bill_coley — 2017-02-18T14:36:52-05:00 — #15
In my view, first and foremost what we have to lose is our culture's moorings in truth. It is all but inarguable that Donald Trump lies more often, about more things, and with more nonchalance than any other president in American history. I believe his presidency risks our culture's normalizing and authorizing falsehood as a legitimate communication currency when it comes to matters of fact.... And it might already be happening.
Presidential counselor Kellyanne Conway on multiple occasions spoke of a mass casualty terrorist event she called "the Bowling Green Massacre," an event she made up; it never happened. When media corrected her after the third time she raised it, she finally acknowledged the truth. But the damage was done! A PPP poll found that 51% of people who support the president believe the "Bowling Green massacre" proved the need for the president's travel ban executive order.
I can't recall the post - though one or more may well exist - when you or one of the other Trump supporters in these forums expressed outrage over the president's long-established practice of speaking falsehoods. The man lies far more than anyone who has ever held his office, but to my recollection you haven't denounced that behavior.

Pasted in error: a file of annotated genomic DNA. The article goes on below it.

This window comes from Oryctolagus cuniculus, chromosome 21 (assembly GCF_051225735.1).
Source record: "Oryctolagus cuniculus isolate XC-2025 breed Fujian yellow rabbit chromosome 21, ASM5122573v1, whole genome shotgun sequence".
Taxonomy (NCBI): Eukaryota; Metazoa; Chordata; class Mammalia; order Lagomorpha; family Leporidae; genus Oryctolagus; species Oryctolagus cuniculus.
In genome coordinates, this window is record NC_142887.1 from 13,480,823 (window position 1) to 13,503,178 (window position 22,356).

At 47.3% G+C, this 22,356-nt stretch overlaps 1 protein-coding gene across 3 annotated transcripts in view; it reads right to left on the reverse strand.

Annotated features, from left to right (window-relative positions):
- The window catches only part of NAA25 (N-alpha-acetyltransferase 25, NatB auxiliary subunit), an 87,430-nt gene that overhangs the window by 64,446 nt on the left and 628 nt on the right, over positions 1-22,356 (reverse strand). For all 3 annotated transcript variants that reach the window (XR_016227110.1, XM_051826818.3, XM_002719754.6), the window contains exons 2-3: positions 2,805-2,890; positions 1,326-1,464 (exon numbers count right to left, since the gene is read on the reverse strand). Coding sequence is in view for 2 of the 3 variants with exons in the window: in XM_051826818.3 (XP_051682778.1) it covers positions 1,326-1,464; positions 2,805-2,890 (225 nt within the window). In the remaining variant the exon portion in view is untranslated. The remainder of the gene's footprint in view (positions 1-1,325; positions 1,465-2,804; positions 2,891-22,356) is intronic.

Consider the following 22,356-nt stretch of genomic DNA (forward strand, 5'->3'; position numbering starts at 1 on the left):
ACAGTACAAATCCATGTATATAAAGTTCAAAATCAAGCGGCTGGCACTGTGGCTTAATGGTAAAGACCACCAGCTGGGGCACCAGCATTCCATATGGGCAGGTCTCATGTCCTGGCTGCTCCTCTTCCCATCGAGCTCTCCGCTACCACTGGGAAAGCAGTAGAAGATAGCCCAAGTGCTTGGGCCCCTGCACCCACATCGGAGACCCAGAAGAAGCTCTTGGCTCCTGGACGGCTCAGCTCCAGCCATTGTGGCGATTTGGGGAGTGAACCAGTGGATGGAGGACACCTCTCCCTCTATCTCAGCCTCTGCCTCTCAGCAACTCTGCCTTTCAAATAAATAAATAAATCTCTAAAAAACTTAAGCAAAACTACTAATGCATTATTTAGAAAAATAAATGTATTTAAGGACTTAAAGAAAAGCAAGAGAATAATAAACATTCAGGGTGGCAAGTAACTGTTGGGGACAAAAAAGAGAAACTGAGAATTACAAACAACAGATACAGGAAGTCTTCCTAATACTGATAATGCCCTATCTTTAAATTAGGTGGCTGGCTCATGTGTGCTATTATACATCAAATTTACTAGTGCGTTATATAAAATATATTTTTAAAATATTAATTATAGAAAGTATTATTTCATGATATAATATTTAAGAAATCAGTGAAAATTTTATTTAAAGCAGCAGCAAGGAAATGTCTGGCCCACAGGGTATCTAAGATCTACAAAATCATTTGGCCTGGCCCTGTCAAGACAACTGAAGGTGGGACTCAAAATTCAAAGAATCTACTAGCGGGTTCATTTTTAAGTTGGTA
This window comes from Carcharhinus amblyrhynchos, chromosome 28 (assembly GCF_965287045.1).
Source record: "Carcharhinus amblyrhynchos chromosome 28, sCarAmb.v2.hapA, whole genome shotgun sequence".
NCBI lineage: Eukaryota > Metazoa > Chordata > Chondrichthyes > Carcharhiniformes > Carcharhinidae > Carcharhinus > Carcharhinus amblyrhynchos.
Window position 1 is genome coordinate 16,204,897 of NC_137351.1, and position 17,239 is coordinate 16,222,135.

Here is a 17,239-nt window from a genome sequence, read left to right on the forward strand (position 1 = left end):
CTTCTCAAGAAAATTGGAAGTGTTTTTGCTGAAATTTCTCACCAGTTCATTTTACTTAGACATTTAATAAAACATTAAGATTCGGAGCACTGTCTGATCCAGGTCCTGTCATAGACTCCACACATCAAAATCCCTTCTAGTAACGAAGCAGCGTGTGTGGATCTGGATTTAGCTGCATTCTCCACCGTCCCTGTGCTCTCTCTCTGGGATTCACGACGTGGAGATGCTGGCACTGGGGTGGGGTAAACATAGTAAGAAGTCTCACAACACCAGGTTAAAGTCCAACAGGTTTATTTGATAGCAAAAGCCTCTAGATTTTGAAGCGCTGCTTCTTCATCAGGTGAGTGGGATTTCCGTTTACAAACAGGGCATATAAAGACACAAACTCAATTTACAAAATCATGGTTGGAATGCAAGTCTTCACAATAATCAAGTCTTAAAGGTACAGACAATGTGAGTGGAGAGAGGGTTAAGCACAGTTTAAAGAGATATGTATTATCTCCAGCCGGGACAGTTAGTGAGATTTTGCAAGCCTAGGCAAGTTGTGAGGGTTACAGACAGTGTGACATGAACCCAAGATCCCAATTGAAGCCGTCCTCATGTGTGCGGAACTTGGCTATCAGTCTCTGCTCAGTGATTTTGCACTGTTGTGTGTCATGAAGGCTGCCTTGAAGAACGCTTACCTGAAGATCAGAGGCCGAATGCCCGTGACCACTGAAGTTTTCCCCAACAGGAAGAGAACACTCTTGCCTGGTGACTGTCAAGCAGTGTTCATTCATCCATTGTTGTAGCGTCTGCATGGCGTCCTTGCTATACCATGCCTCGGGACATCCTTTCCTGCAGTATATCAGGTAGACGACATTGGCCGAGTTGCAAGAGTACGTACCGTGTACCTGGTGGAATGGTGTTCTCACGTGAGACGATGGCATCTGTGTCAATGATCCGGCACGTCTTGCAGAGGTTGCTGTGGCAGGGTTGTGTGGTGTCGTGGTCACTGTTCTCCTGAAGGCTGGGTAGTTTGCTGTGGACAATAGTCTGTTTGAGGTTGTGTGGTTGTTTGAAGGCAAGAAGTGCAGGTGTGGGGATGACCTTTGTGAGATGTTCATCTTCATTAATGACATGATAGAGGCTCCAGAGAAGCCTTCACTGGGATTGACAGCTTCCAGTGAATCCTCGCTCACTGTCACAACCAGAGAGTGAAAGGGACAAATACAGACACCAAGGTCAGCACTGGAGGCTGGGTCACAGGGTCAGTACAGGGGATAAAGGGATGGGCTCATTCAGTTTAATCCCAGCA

I guess I can understand supporting Mr Trump in spite of his prolific mendacity. What I can't understand is supporting him without acknowledging that mendacity, and demanding that he change his ways. Had it been true (though it wasn't) that Secretary Clinton lied as much and as often as Mr Trump, I would still have voted for her on the basis of her policies and political philosophy. But I assure you I would have made clear my disgust and righteous rage at her lying. The fact that you and other Trump supporters in these forums and around the country have not done that, and all too often have bought into the president's falsehoods, represents something significant we may well be in the process of losing.
dave_l — 2017-02-18T14:42:09-05:00 — #16
I'm not a "Trump supporter". I just believe that as bad as he might be, he's the best chance this nation has had at correcting its wrongs since Eisenhower or possibly Jimmy Carter. Yikes!!! Things are bad, and that's not good....